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Re: object oriented module question

by rhesa (Vicar)
on Sep 07, 2007 at 02:20 UTC ( #637567=note: print w/replies, xml ) Need Help??


in reply to object oriented module question

Inheritance is one option, but you could also use delegation. Create a Text::CSV object, and store it inside your own object. You can then access that object to perform the actions you need.
package My::Module; use Text::CSV; sub new { my $class = shift; my $self = { _text_csv => Text::CSV->new( ... ), # we store the object her +e }; bless $self, $class; } sub some_method { my $self = shift; # we use it here my $result = $self->{_text_csv}->some_text_csv_action( @input ); }

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Re^2: object oriented module question
by exussum0 (Vicar) on Sep 07, 2007 at 11:44 UTC
    Note: Not advisable you create the object w/i the only, paramaterless constructor.

    Should you wish to use something-else as the CSV parser or want to do some other stuff (such as testing) w/o requiring Text::CSV about, now you're stuck.

    If anything, create a function/method and feed it in. p.s. I know it is only an example.

      I'd say I do this (object blessed into my object) pretty routinely and it hasn't bitten me yet. I use this primarily when I want to use the functionality of an object within my object without really extending the existing object.

      It seems to me that whether you make your object inherit from (@ISA) or bless it into an object you'll still need the parent (Text::CSV) anyway. I'm not trying to nitpick, just want to know I understand things correctly. Am I missing something?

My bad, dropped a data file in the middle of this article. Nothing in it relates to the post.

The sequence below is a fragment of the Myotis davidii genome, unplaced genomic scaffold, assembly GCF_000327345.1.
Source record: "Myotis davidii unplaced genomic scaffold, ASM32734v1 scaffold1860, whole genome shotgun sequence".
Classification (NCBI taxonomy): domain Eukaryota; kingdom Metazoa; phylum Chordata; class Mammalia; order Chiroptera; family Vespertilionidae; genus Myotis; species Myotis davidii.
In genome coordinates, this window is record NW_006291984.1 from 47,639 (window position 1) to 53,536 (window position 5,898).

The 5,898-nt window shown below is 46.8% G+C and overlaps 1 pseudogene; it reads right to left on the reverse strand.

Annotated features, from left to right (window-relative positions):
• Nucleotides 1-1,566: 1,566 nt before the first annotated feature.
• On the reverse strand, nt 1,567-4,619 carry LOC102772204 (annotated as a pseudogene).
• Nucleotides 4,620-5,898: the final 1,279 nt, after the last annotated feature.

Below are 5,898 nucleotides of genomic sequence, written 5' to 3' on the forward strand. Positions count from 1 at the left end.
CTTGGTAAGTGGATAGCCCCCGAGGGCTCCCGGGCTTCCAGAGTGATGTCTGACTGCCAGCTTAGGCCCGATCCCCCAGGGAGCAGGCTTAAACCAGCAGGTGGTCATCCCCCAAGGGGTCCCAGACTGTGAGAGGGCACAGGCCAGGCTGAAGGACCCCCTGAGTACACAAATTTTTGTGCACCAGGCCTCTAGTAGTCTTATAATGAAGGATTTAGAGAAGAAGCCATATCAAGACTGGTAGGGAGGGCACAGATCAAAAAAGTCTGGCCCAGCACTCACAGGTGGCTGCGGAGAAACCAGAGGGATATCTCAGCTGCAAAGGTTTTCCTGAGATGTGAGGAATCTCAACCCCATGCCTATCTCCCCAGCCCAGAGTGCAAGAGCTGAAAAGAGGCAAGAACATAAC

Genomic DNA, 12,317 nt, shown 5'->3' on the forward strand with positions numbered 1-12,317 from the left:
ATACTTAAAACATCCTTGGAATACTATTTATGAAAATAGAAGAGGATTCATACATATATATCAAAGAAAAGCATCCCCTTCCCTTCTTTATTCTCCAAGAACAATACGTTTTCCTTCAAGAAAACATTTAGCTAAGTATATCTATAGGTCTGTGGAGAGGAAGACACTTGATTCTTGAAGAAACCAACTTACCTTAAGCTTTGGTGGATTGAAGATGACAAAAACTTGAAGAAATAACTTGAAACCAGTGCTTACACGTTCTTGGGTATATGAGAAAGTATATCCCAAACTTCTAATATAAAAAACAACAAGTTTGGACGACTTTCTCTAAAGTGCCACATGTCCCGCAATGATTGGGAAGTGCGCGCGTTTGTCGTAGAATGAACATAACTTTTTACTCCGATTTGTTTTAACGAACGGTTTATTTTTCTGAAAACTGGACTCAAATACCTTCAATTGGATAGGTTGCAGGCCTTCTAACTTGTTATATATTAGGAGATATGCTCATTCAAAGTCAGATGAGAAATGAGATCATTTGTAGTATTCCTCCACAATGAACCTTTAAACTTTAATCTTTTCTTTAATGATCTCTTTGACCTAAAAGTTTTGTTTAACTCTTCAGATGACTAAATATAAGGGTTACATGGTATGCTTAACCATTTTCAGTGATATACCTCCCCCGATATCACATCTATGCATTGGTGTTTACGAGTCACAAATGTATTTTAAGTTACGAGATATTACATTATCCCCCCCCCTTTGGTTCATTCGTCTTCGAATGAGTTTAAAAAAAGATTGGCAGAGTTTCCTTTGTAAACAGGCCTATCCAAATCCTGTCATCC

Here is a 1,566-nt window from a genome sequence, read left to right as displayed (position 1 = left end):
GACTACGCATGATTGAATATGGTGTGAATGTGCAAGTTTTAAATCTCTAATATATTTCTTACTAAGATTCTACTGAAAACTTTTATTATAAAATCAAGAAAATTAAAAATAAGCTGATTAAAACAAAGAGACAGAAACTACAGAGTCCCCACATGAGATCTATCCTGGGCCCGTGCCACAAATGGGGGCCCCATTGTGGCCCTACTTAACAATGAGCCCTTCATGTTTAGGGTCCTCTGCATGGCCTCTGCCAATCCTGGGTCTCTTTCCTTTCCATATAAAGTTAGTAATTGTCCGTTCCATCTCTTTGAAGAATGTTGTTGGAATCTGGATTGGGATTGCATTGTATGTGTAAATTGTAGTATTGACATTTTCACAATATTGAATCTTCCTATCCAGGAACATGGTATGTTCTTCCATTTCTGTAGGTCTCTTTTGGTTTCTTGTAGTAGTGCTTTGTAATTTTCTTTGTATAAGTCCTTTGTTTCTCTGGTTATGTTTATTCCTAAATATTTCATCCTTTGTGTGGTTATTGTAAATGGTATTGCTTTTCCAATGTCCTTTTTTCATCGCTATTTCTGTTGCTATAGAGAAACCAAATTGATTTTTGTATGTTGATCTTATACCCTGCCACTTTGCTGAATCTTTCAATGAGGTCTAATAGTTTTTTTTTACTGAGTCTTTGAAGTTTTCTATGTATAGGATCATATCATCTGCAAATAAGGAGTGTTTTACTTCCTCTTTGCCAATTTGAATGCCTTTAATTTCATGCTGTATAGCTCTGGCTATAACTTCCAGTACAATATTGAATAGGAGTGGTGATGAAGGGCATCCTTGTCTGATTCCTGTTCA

exussum0 didn't object to delegation in general, just to the way I did it in my example. And he has a good point too: It's usually better to access the delegated object through an accessor method, because of the arguments he gave, and because it allows lazy loading. In that way, the delegated object is only constructed on first use. It also allows easier overriding.

        If I were to rewrite my example using an accessor, it'd look something like this:

        package My::Module; sub new { my $class = shift; my $self = {}; # no clutter! bless $self, $class; } sub some_method { my $self = shift; # we use it here my $result = $self->_csv->some_csv_action( @input ); # uses access +or } sub _csv { my $self = shift; # allow to be set from outside if(@_) { $self->{_csv} = shift; } # default to Text::CSV if( !defined $self->{_csv} ) { require Text::CSV; $self->{_csv} = Text::CSV->new( 'some args' ); } return $self->{_csv}; }
        I'm sure that could be refined further, but it demonstrates the basic idea. The benefit should be clear: it's now possible to supply a My::Module object with a different CSV object, which makes testing easier, as well as customizing the behavior of our class.
        I have little bit of an idea ... But since I am so new to oo method, let me sit on this and think about it a bit and let you guys know.. But thank you(I will be sure to post on what I find as viable solution for myself).
Re^2: object oriented module question
by Anonymous Monk on Sep 07, 2007 at 05:15 UTC
    For a good example, check out the source code for Parse::CSV It does pretty much exactly what the previous commentor is describing. (full disclosure, I wrote it)
      full disclosure, I wrote it
      None needed, you're anonymous ;)

      -David

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